But in some cases, particularly those involving wild-caught research organisms, there are few options when it comes to maintaining or preserving a research programme. Solomon David, a fish biologist at Nicholls State University in Thibodaux, Louisiana, decided last week to re-release 48 wild spotted gar (Lepisosteus oculatus) that he and his co-workers had collected two weeks earlier. David had planned to collect embryos from the fish and ship them to collaborators, but, instead, his colleagues loaded the animals into two large coolers, hauled them to the dock, and scooped them back into the bayou.

Man looking through tank containing fish larvae.

Solomon David’s plan to spawn gars (larvae pictured) is on pause after the adult fish had to be returned to the wild.Credit: Solomon David

Not all lab animals are affected by the pandemic. At the University of Milan in Italy, not much has changed as far as animal care goes, says Giuliano Grignaschi, the university’s animal-welfare manager. Grignaschi oversees labs working with about 10,000 mice and 2,000 zebrafish, as well as rabbits and Xenopus frogs. He says the university has not had to euthanize any animals, and that staff caring for the animals were already observing practices consistent with social distancing.

Grignaschi adds that the University of Milan wants researchers to be able to resume their work as soon as possible after the pandemic closures are over. The science, he says, is too important to pause for long. “There are so many patients with other kinds of problems that are still waiting for the cure.”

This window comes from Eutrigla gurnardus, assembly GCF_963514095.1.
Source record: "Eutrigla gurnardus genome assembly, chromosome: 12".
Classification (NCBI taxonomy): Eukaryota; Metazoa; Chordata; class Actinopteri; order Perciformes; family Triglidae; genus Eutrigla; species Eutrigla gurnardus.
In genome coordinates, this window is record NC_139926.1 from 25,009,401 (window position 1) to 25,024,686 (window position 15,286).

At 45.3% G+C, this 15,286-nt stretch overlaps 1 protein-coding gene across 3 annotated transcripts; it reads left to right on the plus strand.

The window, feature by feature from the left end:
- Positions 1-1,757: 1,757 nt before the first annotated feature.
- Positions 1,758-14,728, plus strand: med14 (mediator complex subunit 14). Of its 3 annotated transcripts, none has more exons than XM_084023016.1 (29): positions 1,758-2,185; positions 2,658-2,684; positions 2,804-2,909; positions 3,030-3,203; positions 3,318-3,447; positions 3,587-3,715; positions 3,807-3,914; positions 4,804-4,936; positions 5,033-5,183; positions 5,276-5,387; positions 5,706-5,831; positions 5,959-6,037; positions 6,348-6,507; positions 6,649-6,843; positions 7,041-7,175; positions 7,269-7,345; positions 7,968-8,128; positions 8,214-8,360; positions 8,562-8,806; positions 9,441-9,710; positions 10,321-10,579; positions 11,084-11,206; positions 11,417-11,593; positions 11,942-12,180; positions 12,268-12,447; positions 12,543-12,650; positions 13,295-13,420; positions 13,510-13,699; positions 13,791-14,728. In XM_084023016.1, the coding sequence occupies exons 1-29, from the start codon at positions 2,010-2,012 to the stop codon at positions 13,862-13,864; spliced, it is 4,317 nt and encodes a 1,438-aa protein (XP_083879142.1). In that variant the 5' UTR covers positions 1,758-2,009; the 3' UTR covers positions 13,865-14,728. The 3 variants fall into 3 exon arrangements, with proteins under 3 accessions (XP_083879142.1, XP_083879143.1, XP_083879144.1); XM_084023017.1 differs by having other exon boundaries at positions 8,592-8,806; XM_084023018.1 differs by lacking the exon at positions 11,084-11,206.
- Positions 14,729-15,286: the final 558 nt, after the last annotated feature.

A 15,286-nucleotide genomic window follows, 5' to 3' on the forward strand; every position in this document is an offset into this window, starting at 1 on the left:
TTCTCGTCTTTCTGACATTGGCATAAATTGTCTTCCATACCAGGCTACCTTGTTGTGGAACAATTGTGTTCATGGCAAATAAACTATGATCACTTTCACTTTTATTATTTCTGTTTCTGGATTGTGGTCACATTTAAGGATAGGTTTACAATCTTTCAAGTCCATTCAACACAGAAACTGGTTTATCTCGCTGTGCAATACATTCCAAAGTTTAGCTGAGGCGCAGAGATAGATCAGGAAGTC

Likewise, the University of Washington in Seattle has not changed the care its animals receive, say Sally Thompson-Iritani, director of the primate-research centre, and Thea Brabb, the chair of comparative medicine, although they have staggered staff members’ breaks and lunches. The state of Washington is under stay-at-home orders, but “all of our animal care staff and our research support staff — they are essential personnel”, Thompson-Iritani says. Researchers at the university are currently performing several animal studies aimed at developing potential COVID-19 treatments.

Give shelter, in place

And many, including Bock and Páez, are taking their animals home with them, making shelter-in-place orders a little more interesting. Maria Cramer, an entomology PhD student at the University of Maryland in College Park and her partner are sharing their two-bedroom basement apartment with her two most important and most genetically diverse colonies of ladybirds. She brought them home in large food containers and put them on the windowsill. “Our refrigerator is full of organic bee pollen” to feed them, she says.

As for Páez and Bock’s turtles, about 15 eggs have hatched so far. The hatched tortoises, about 6 centimetres long, share a bedroom with Páez and Bock’s 19-year-old daughter, who is home from college. The river turtles occupy two fish aquariums in the family's screened-in porch. The researchers intend to raise the animals until travel restrictions are lifted, which could take months, and they can return them to their wild habitats. “At least we don’t work with jaguars or crocodiles,” Páez says.